Batching And Beyond
Controlling and managing batching systems can involve more than just adding a single piece of equipment. Developing, managing and controlling an automated batching system accounts for integrating recipe management/execution, record keeping, production planning and scheduling, simulation, process management, an operator interface, networking to business systems and production information management.
PID’s newly-released OpenBatch Professional 3.0 is a process hardware-independent, object-oriented software system. It allows complete simulation, monitoring and control of the entire process through many types of process control devices such as PLCs, DCSs and even PC-based controllers. It also incorporates relational database recipe management so recipes can be modified and integrated throughout the system.
Making fine wine is a blend of art and science. The Simon Levi Co. knows this quite well. However, in this case, the art-science mix is more like a batch. To help track and manage inventory and manufacturing process for its Stone Creek-brand wine, the company uses an automated batching and inventory control system from BatchMaster Software.
Stone Creek produces wines from top vineyards in California as well as France. “Our sales have thrived in the past four years, increasing from 100,000 cases to 250,000 cases annually,” says Rebecca Martinsen, inventory control manager for Simon Levi. “The PC-based, modular software allows us to streamline our process from raw material inventory through final filling. Production and formula modules let us blend up to 26 different wine lots and produce our cased wines with various containers and packaging while maintaining inventories, and accurate, true costing on all materials used in the wines. We create master production batches, improving our consistency between batches and varieties.”
Stone Creek produces several production runs of each variety per quarter. Although the software can not physically sample the organoleptics of the wine, between the art of Stone Creek’s Wine Master and BatchMaster’s science, it tracks quality trends of each raw wine lot, reports sales inventory and monitors batch costing. “It also helps me in long-range purchasing plans, allowing me to maintain a tight, but accurate inventory,” notes Martinsen. “Keeping costs down holds our final sales price at a consistent, competitive level.”
Foxboro also offers a comprehensive batch control package centered around its “Intelligent Automation Series.” Industry application guidelines for its FoxBatch software allow the end user to set its own rules and descriptions for a particular batching operation. “A food manufacturer can literally build its own system using a ‘starter kit,'” says John King, Foxboro’s food industry marketing manager. “This system enables complete factory floor control, master scheduling, lot tracking and materials management.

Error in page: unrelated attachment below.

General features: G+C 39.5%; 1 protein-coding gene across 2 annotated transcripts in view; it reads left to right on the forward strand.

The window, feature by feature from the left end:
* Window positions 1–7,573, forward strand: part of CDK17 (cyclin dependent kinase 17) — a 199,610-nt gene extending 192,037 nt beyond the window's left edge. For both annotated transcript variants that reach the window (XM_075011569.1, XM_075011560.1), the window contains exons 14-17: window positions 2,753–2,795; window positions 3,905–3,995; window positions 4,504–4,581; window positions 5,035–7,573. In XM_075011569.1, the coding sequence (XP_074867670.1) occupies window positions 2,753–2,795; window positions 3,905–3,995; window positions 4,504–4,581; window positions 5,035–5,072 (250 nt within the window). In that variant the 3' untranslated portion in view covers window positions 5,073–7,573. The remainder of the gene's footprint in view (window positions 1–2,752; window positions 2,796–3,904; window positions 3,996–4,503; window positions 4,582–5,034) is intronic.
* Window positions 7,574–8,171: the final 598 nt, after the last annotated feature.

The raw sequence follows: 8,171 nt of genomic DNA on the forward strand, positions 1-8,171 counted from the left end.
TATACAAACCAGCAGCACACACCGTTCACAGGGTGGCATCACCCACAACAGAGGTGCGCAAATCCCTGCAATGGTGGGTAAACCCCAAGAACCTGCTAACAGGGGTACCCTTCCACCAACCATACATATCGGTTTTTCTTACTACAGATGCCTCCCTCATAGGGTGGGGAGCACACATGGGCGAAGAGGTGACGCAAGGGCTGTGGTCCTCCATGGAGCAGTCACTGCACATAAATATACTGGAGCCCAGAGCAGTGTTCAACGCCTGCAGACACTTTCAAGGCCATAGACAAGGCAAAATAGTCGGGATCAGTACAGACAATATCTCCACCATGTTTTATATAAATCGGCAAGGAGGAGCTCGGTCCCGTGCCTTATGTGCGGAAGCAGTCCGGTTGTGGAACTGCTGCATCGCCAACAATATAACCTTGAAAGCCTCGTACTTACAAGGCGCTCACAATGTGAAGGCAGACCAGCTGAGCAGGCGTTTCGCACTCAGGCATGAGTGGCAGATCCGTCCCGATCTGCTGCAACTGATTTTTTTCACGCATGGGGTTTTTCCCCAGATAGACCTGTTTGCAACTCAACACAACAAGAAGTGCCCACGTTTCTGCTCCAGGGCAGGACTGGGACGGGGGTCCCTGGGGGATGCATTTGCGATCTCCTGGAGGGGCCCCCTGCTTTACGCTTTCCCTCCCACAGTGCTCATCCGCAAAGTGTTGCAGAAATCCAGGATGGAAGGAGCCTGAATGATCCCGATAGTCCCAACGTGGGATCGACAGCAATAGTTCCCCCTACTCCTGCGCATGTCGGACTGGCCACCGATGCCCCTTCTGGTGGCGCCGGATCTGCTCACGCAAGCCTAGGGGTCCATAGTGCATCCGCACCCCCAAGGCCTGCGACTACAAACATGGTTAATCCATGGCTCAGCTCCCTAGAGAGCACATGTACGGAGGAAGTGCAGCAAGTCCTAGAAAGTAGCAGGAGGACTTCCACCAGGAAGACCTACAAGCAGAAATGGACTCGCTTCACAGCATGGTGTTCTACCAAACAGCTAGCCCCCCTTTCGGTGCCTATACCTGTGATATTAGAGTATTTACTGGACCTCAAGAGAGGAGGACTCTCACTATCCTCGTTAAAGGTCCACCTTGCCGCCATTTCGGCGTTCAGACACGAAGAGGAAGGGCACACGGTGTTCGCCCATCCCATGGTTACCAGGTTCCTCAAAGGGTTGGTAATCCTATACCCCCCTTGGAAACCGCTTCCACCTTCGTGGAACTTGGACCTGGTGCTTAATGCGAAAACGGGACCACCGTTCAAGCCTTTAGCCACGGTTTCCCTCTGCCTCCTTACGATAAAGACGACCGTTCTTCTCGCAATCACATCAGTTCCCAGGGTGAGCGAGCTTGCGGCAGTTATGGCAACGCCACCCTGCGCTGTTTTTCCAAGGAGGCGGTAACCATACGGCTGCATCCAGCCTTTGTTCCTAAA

“Food companies have experienced tremendous benefits by automating batching sequences and integrating all production operations,” continues King. “They report reduced waste, improved consistency and better productivity of their operation using DCS systems.”
For more information on mixing and batching, write in the appropriate reader service number; see pages 138 and 158 in Prepared Foods 1997 Food Industry SourceBook; or search our SourceBook On-line at :
BatchMaster Software Corp. 420 ExACT Mixing 421 Foxboro 422 PID 423 Silverson Machines 424
Inputs into the Mix
In an effort to provide timely, targeted, useful information, we need your input. To help us determine the current the state of mixing/batching systems as well as challenges you face during processing, please write in the appropriate answers on the reader service card and drop it in the mail to us. We appreciate your input.
1) What is the nature of the products you mix/batch? (Write in all those that apply.)
Liquid/Liquid – 391 Solid/Solid – 392 Liquid/Solid – 393 Gas/Liquid – 394
2) Describe the most common problem(s) associated with your mixing/batching operations.
Long Mixing Times – 395 Agglomerates, Lumps, Fisheyes – 396 Difficult Emulsions/Dispersions – 397 Tough-to-Dissolve Particulates – 398 Going to Continuous Processing – 399
3) What types of mixing/batching equipment or improvements would be most helpful to your operation?
Higher-Speed Mixing – 400 High-Shear Equipment – 401 Low-Speed Agitators – 402 Automated Batching – 403
4) What types of assistance do you need most from suppliers of mixing/batching systems?
On-Site Trials – 404 Field Installation – 405 Rental Equipment – 406 Scale Up/Scale Down – 407
5) Would brief case history write-ups describing how other processors have met mixing/batching challenges be of interest to you?
Yes – 408 No – 409
6) What other specific types of processing information would you like to see featured?
Sterilization/Pasteurization – 410 Cutting/Slicing – 411 Cooling/Freezing – 412 Filling/Closing – 413
7) In what format would you like to see this information?
Regular magazine issue – 414 Special magazine supplement – 415 Newsletter – 416 Internet – 417 Fax – 418 Direct Mail – 419
COPYRIGHT 1997 Business News Publishing Co.
COPYRIGHT 2004 Gale Group